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A mistress is a long-term female lover and companion who is not married to her partner especially when her partner is married. The relationship generally is stable and at least semi-permanent; however, the couple does not live together openly. Also the relationship is usually, but not always, secret. There is an implication that a mistress may be "kept"—i.e., that the lover is paying for some of the woman's living expenses.
Historically the term has denoted a "kept woman", who was maintained in a comfortable (or even lavish) lifestyle by a wealthy man so that she will be available for his sexual pleasure. Such a woman could move between the roles of a mistress and a courtesan depending on her situation and environment. In modern times, however, the word "mistress" is used primarily to refer to the female lover of a man who is married to another woman; in the case of an unmarried man, it is usual to speak of a "girlfriend" or "partner." Historically, a man "kept" a mistress. As the term implies, he was responsible for her debts and provided for her in much the same way as he did his wife, although not legally bound to do so. In more recent times, it is more likely that the mistress has a job of her own, and is less, if at all, financially dependent on the man.
A mistress is not a prostitute: while a mistress, if "kept", may, in some sense, be exchanging sex for money, the principal difference is that a mistress has sex with fewer men and there is not so much of a direct quid pro quo between the money and the sex act. There is usually an emotional and possibly social relationship between a man and his mistress, whereas the relationship to a prostitute is predominantly sexual. It is also important that the "kept" status follows the establishment of a relationship of indefinite term as opposed to the agreement on price and terms established prior to any activity with a prostitute.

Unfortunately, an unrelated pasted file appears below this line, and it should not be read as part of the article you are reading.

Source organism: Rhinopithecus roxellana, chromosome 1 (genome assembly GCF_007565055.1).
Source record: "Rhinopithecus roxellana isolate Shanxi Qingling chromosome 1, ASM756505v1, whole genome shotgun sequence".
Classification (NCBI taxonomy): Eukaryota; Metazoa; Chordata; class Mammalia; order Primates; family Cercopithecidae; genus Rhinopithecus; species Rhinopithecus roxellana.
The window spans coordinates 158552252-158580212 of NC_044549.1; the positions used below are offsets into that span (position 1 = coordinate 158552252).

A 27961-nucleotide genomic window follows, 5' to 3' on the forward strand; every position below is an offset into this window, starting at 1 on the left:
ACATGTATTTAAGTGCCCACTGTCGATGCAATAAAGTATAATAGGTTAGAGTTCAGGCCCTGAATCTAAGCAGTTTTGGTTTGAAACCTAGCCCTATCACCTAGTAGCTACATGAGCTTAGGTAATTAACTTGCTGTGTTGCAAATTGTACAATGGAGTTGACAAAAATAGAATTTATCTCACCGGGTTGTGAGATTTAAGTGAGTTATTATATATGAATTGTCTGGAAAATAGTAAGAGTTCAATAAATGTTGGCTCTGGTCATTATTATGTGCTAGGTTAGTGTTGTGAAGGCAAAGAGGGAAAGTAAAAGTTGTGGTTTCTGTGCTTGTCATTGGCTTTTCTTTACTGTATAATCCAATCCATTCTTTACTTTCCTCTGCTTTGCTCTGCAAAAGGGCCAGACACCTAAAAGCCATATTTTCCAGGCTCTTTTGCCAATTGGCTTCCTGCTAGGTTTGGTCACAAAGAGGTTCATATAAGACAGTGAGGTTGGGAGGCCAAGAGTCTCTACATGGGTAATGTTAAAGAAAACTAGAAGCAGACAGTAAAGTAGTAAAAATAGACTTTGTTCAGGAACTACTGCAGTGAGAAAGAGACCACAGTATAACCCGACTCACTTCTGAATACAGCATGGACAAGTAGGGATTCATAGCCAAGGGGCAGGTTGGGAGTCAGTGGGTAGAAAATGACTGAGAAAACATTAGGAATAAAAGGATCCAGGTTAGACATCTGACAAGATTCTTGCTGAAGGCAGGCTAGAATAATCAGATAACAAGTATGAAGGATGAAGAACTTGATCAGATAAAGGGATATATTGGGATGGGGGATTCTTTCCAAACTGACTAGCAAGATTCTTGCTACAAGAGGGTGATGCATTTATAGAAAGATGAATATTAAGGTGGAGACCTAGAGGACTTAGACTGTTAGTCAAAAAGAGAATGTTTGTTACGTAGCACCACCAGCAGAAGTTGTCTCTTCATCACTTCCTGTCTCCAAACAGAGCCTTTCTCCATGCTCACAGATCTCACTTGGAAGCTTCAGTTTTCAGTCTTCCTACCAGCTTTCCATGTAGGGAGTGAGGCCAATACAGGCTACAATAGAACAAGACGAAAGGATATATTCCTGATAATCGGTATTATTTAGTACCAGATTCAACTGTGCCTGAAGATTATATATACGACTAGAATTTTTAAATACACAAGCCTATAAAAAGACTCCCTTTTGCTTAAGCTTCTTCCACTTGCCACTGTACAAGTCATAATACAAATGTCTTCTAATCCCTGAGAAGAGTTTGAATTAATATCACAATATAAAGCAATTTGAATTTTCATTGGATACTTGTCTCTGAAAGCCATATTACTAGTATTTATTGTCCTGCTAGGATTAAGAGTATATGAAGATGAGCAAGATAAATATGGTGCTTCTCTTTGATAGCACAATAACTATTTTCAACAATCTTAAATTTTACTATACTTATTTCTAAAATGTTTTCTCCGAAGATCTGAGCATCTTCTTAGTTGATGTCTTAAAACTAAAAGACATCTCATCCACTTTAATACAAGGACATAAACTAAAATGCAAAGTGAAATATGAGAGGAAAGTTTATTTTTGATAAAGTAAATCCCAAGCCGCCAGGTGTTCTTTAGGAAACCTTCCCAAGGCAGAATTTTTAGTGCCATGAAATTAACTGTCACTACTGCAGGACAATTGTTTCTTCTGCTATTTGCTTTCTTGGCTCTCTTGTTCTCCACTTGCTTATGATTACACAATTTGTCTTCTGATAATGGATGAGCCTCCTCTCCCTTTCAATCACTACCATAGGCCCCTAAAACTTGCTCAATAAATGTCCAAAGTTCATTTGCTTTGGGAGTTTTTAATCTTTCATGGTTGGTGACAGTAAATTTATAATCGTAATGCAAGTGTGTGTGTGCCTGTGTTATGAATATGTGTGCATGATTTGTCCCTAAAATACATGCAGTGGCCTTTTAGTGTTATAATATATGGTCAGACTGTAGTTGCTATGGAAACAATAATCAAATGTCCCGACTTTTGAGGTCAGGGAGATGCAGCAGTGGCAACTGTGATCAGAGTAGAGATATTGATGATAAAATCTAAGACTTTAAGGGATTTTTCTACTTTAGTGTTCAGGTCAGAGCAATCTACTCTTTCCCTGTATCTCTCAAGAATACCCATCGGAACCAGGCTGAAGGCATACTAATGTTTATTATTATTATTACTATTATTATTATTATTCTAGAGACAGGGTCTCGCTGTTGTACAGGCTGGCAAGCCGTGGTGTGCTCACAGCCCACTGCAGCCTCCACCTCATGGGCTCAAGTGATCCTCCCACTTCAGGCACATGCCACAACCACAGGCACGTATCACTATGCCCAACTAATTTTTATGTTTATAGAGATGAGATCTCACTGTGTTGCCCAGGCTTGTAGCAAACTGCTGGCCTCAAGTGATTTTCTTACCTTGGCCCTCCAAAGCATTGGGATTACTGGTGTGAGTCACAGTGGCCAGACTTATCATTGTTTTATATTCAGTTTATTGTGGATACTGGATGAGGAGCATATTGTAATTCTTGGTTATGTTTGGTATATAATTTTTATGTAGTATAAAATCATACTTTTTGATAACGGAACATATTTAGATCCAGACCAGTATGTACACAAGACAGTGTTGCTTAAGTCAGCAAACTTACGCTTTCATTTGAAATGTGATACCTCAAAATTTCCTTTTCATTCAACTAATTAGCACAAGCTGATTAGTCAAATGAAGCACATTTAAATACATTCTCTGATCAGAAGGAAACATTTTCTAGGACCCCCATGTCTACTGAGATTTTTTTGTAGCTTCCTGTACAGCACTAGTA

The historically best known and most-researched mistresses are the royal mistresses of European monarchs, for example, Agnès Sorel, Diane de Poitiers, Barbara Villiers, Nell Gwyn and Madame de Pompadour. The keeping of a mistress in Europe was not confined to royalty and nobility but permeated down through the social ranks, essentially to any man who could afford to do so. Any man who could afford a mistress could have one (or more), regardless of social position. A wealthy merchant or a young noble might have a kept woman. Being a mistress was typically an occupation for a younger woman who, if she were fortunate, might go on to marry her lover or another man of rank.
The ballad "The Three Ravens" (published in 1611, but possibly older) extolls the loyal mistress of a slain knight, who buries her dead lover and then dies of the exertion, as she was in an advanced stage of pregnancy. It is noteworthy that the ballad-maker assigned this role to the knight's mistress ("leman" was the term common at the time) rather than to his wife.
In the courts of Europe, particularly Versailles and Whitehall in the 17th and 18th centuries, a mistress often wielded great power and influence. A king might have numerous mistresses but have a single "favourite mistress" or "official mistress" (in French, "maîtresse en titre"), as with Louis XV and Madame de Pompadour. The mistresses of both Louis XV (especially Madame de Pompadour) and Charles II were often considered to exert great influence over their lovers, the relationships being open secrets. Other than wealthy merchants and kings, Alexander VI is but one example of a Pope who kept mistresses.  While the extremely wealthy might keep a mistress for life (as George II of England did with "Mrs Howard", even after they were no longer romantically linked), such was not the case for most kept women.
In 1736, when George II was newly ascendant, Henry Fielding (in Pasquin) has his Lord Place say, "…but, miss, every one now keeps and is kept; there are no such things as marriages now-a-days, unless merely Smithfield contracts, and that for the support of families; but then the husband and wife both take into keeping within a fortnight."